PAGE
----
17. scrimshaw

    scrimshaw Well-Known Member

    Wer commented...

    Scrimshaw wrote:
    No, I have no objections. Who am I to object anyway?

    You needn't to retreat so quickly, when discussing the EU, Florida is no less legitimate than Novi Sad.
    To je dobrý, Were. Máš asi pravdu. Seskočil jsem s koně a utekl jsem k zád'u dřív než někdo postřil první střelbu. :D

    Actually I do have an opinion. Forming a country of Europe to me would be an insurmountable problem. It would seem to ignore, or over ride legitimate regional, national, cultural and historical identities and differences.
    I can see a Federation as a possibility, a common body promoting common interests and ties. But, to me, forming states out of the countries would be giving up way too much autonomy.
    Largeness is not always best.
    But my vote does not count in the EU.
  18. eso

    eso Well-Known Member

    I'm sure there were similar arguments, when USA was formed.
  19. wer

    wer Well-Known Member

    Yes, there were. And despite of better initial conditions it resulted into a civil war!
  20. scrimshaw

    scrimshaw Well-Known Member

    Good point...I was thinking about that as I was writing that last post, but I see some very big differences in the two examples.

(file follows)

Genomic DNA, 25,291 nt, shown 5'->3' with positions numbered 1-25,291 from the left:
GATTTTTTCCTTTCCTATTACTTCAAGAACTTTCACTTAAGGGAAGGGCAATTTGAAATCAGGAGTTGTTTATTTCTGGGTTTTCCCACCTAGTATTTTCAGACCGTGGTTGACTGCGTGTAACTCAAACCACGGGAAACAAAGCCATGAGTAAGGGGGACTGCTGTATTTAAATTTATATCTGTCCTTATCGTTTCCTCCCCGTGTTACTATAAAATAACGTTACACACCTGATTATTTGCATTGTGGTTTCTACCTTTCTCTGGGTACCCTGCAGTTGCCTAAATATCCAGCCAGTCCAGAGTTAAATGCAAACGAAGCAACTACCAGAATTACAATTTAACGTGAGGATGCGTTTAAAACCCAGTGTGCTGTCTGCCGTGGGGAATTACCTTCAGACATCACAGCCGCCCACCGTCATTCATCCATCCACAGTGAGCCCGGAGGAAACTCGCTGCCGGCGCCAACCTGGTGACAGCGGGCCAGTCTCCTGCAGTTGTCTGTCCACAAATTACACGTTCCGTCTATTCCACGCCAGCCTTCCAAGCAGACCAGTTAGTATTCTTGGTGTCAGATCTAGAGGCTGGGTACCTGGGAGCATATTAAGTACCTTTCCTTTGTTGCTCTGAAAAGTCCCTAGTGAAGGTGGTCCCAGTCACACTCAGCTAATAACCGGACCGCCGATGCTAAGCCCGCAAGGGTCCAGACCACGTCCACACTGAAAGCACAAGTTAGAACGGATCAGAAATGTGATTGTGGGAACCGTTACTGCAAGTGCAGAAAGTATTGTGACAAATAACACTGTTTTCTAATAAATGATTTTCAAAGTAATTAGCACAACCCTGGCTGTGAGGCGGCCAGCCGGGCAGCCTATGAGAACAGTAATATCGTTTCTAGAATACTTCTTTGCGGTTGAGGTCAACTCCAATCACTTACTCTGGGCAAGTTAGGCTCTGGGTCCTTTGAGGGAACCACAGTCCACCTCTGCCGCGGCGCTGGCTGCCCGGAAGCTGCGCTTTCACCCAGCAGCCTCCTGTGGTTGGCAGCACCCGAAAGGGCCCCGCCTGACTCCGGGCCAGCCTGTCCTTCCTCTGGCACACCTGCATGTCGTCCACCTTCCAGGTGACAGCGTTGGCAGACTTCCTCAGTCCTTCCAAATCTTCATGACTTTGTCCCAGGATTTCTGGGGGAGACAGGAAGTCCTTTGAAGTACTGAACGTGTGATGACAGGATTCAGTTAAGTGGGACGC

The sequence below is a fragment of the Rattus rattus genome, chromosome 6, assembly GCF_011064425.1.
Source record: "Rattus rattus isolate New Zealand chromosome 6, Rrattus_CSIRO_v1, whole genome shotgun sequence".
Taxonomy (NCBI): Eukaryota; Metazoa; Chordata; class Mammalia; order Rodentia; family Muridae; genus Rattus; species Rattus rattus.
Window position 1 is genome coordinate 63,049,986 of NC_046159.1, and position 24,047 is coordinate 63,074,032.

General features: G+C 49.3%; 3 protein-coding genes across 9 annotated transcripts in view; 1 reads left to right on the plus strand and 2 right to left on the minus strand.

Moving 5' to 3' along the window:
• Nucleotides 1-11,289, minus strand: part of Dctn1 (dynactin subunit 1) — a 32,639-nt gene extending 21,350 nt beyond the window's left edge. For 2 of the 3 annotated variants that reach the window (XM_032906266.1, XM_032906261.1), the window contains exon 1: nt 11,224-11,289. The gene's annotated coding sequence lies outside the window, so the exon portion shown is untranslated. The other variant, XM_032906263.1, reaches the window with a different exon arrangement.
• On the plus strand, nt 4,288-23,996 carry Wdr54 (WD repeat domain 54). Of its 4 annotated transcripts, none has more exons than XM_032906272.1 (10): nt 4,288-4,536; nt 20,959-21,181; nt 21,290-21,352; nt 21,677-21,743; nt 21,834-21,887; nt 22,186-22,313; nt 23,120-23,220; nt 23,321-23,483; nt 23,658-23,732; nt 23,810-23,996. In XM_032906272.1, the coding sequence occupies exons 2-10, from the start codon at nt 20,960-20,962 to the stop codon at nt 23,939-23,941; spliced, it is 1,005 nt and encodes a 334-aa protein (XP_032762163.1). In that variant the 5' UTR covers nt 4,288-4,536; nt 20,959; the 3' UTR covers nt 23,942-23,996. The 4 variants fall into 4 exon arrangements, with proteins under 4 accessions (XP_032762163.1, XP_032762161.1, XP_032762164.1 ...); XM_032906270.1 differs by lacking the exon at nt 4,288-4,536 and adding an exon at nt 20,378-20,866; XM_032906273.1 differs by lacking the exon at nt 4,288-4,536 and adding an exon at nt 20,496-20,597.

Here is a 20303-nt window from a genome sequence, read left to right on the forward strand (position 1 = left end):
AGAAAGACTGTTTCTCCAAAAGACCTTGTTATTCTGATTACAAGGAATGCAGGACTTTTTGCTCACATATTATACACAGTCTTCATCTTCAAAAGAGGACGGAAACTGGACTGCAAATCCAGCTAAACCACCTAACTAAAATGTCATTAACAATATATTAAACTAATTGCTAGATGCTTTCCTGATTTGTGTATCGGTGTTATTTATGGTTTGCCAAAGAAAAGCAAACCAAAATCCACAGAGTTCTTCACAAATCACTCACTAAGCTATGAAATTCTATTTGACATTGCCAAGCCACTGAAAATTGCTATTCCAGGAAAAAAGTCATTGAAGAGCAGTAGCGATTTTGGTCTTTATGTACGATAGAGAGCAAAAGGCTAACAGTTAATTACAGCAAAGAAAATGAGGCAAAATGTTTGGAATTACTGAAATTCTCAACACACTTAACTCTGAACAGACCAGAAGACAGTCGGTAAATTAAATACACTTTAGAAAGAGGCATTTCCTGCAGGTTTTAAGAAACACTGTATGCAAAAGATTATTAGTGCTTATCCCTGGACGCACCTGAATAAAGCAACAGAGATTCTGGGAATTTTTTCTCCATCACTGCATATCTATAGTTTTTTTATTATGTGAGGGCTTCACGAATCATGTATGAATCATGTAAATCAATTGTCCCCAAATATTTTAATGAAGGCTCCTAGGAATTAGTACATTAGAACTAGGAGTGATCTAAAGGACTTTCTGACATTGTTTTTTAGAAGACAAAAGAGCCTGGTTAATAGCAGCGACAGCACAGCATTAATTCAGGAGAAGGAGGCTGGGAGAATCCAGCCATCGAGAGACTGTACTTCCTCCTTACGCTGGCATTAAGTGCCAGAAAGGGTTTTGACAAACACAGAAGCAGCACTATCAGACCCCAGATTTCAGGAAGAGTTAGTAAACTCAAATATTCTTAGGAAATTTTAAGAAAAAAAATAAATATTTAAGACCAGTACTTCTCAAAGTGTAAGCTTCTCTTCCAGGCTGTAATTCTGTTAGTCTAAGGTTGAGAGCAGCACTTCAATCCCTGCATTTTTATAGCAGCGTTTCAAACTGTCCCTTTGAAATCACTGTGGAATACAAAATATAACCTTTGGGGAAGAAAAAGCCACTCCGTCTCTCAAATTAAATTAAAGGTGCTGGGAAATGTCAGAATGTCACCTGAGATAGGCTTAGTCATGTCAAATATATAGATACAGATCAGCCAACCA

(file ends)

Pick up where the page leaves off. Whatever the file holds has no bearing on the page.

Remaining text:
In the american example, the cultural and regional differences never had time to develop. As populations in the new territories grew they would appeal to the U.S. government to become states. There were no language barriers.
    The peoples of the areas were not very different and welcomed the opportunity to join a Union with sound federal laws.
    But there were also movements in some areas to not become states, but the majority would vote for statehood.
    The thirteen original colonies, those were the ones which really struggled with the idea of forming a union. Whether to give up their autonomy to the authority of a common federal government.
    But the constitution was written to limit authority of federal government and ensure autonomy on many matters to the individual states.

    The one time when regional and cultural differences did develop to a severe degree was the when the southern states decided to secede, because they felt the differences had become to great and that the federal government no longer worked for them, and the country fell into a four year civil war.

    So, I would say there are similarities and differences between the two examples. It will be interesting to see what happens.
    The final version of your union will be unique and specific to the reality in Europe.